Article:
Conception Concepts


#1

This message is starting out All About Me. Sorry if you find that boring. Anyone who wants to change the topic, that’s OK. Kind of like playing Calvinball; the rules can change here.

OK, I’m going to try switching sides. No promises, mind you, but rhetorically I am going to try to articulate my understanding of Church teachings on contraception as if I want to agree with her instead of trying to remain neutral.

When man and wife form a union, they become one. When a man (using the example of man) leaves his parents, he becomes one body with her.

That means that along all the axes of a whole human being, we have to act as an entire functioning being, acting in the greatest possible unity and having the God-given power by proxy to procreate more like ourselves. For this power to work optimally, the surrender for the spice (er, spouses :smiley: ) to each other has to be complete, or they are denying each other some of their own assets to contribute to the whole being that is possible when the marriage includes the Trinity-reminiscent relationship of two previous human beings merging with God to create a perfect family – open to whatever comes to it in the natural course of complete and total expressions of love.

If you are speaking with your wife, do you feel you need to wear a mask? Is the mask to help communication by translating intio her language, or is it to obfuscate what you really mean?

Humans have these components (listed in no particular order), according to my first-and-only spiritual director:

mental
emotional
physical
spiritual
sexual (tied in with sense of identity)
social

So now that you are one unit, each of you – man, woman, and God – brings a different perspective to this marital triangle.

How secure do you want the bonds to be between husband and wife? Which of these aspects would you be willing to allow to become a problem area? In which do you think you can develop individually, with artificial barries between them?

If one were unable to hear, the other would learn sign language. I would think if one became emotionally needed for a while we could also accomodate with some commitment, OK maybe a whole lot of commitment.

I should think a total sharing could be something like what the Church is talking about procreative and unitive. It should span all the relationship. We always talk about the sexual aspect, but let’s talk about the communion between man and wife as a total communion in all six areas of the person. When we do this we are witnessing to God’s unitive and procreative power by sharing in it.

Alan


#2

Hmmm. I thought I was putting a whole lot of things together. Maybe I did, but didn’t show how they go together…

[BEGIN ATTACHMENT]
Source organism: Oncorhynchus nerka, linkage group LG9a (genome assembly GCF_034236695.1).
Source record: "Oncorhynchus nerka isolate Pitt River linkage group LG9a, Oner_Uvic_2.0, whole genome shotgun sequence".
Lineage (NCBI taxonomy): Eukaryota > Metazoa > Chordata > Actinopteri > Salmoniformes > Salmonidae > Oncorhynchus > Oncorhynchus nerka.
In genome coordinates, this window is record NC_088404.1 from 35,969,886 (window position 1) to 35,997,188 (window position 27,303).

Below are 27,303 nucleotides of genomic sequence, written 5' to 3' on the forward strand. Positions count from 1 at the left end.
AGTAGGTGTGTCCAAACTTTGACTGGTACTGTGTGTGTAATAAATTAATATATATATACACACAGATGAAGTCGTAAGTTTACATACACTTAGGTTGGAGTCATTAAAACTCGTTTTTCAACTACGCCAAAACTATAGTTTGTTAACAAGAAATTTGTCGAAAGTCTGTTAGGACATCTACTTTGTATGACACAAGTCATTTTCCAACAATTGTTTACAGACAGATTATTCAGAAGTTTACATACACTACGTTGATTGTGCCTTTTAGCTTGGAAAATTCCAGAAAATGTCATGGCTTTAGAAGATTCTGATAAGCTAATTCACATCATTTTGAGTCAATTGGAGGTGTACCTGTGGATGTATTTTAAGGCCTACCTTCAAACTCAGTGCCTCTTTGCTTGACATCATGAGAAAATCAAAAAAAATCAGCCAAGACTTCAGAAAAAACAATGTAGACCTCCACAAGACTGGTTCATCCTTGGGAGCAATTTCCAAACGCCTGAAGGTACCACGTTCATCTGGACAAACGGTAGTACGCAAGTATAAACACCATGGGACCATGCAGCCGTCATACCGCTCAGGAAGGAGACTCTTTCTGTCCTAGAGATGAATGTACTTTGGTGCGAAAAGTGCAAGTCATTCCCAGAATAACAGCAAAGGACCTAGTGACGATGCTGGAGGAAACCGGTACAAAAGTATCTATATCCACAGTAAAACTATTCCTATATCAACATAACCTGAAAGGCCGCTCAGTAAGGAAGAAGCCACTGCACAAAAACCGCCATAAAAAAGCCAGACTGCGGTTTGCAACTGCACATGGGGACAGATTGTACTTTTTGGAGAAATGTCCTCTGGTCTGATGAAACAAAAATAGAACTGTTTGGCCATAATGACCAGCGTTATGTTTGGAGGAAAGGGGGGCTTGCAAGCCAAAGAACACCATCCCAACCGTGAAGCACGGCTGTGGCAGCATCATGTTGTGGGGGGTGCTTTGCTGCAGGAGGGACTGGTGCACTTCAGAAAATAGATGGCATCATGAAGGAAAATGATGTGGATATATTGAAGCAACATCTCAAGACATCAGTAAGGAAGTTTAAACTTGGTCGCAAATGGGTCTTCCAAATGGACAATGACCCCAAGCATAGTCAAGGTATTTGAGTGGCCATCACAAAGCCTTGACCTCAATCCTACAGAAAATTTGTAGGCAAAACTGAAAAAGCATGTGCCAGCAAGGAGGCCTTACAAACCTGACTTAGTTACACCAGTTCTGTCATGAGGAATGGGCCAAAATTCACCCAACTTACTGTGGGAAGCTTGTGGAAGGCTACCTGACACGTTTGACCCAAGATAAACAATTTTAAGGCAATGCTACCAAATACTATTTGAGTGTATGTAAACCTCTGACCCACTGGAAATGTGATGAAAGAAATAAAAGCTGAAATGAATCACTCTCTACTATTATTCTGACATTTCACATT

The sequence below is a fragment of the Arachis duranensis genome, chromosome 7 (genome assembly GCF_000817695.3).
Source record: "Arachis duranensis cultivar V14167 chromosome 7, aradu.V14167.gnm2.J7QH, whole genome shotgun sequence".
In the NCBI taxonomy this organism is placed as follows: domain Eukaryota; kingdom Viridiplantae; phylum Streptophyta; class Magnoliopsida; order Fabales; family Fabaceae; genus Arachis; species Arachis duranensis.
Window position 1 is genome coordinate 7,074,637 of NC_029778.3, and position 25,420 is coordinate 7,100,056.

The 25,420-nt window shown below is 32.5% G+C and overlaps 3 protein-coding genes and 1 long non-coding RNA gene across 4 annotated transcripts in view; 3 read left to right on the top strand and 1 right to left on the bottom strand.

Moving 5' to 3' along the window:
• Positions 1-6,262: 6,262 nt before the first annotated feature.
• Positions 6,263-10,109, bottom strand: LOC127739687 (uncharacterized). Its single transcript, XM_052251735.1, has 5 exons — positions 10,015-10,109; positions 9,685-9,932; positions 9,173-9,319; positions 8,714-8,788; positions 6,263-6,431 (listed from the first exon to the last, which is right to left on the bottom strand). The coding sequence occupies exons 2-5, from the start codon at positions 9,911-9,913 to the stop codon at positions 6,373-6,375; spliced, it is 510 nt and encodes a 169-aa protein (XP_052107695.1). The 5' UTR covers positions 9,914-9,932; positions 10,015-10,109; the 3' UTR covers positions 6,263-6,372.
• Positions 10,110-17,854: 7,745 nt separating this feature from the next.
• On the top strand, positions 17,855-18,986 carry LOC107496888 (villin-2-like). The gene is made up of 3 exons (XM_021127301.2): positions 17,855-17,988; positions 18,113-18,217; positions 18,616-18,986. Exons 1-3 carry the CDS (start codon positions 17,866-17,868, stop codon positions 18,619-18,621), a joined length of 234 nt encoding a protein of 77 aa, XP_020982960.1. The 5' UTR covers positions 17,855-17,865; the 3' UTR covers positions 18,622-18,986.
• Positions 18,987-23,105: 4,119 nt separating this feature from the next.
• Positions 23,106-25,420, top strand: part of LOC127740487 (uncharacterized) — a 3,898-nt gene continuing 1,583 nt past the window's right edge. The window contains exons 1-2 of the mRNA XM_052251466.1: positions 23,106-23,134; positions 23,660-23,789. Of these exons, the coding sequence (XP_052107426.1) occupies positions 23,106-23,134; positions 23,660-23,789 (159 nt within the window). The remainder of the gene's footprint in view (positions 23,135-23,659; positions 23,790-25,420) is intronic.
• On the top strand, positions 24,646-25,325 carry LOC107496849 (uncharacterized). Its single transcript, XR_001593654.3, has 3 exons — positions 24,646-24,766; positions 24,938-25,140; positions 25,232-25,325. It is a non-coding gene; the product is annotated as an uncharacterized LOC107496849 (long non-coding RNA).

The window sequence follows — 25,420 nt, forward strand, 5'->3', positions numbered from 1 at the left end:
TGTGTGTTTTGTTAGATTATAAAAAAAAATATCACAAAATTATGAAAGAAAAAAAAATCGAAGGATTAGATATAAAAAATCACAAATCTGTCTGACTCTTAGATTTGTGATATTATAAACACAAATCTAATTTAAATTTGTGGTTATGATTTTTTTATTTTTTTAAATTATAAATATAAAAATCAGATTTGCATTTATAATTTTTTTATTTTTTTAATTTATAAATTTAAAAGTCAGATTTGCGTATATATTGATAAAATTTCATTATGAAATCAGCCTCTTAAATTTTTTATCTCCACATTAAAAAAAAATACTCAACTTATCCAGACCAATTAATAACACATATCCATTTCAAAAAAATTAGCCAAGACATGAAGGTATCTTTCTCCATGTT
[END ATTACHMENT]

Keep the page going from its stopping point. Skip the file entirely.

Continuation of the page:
Oh well, if this thread dies after this post I’m not going to save it.


#3

Bravo. I don’t want it to die, but I don’t disagree :slight_smile: Thank you for the perspective. It is more scientific than I’m used to, but you are correct so far!

Pamela


#4

Contraception is wrong for the same reason that non-procreative marital acts are wrong, that is, because they abuse our reproductive equipment in ways contrary to how our bodies were designed by God.

That said, if you ignore the immoral aspect, I can see how such non-procreative acts would actually enhance the unitive aspects of marital relations, through the same giving and receiving of pleasure present in marital acts that are apt for procreation.

Thus, I would conclude that although what you’ve written is a very insightful description of what God intended marriage to be, it does not really capture the true rationale behind the immorality of contraception.


#5

[quote=Catholic2003]Contraception is wrong for the same reason that non-procreative marital acts are wrong, that is, because they abuse our reproductive equipment in ways contrary to how our bodies were designed by God.

That said, if you ignore the immoral aspect, I can see how such non-procreative acts would actually enhance the unitive aspects of marital relations, through the same giving and receiving of pleasure present in marital acts that are apt for procreation.

Thus, I would conclude that although what you’ve written is a very insightful description of what God intended marriage to be, it does not really capture the true rationale behind the immorality of contraception.
[/quote]

Thank you for your response. Actually what I wrote was kind of the ground work for my idea.

My idea was that an ideal marriage would take all the resources the two combined have to offer, in a three way marriage with God, and be able to communicate as effectively as we know how along all those axes.

Actually it isn’t original, but just a lot things I picked up along the way. What really is different about what I’m thinking now compared to before, is that I can kind of see where some of the papal documents or whatever they were that talk about contraception as a withholding of truth come from.

Certainly any practical marriage may not have perfect communication along all the axes of personhood, but to intentionally prevent full communion in one or more limits what God can do with you as a procreative resource. That, in my current version of thinking, could apply whether the couple hides from each other emotionally and therefore misses part of the marriage ideal possible, or whether they use contraceptives, intentionally “dumbing down” the union possible in the sexual act. If I stretch it enough I can even imagine the unitive phase as being spiritually violated. I’m not saying I’m comfortable with all this yet, but I’m less against it.

What this is all leading to, is that if I revisit some of the old arguments such as contraception is always wrong while NFP is sometimes wrong, and all that, that hopefully it will begin to make sense.

Alan


#6

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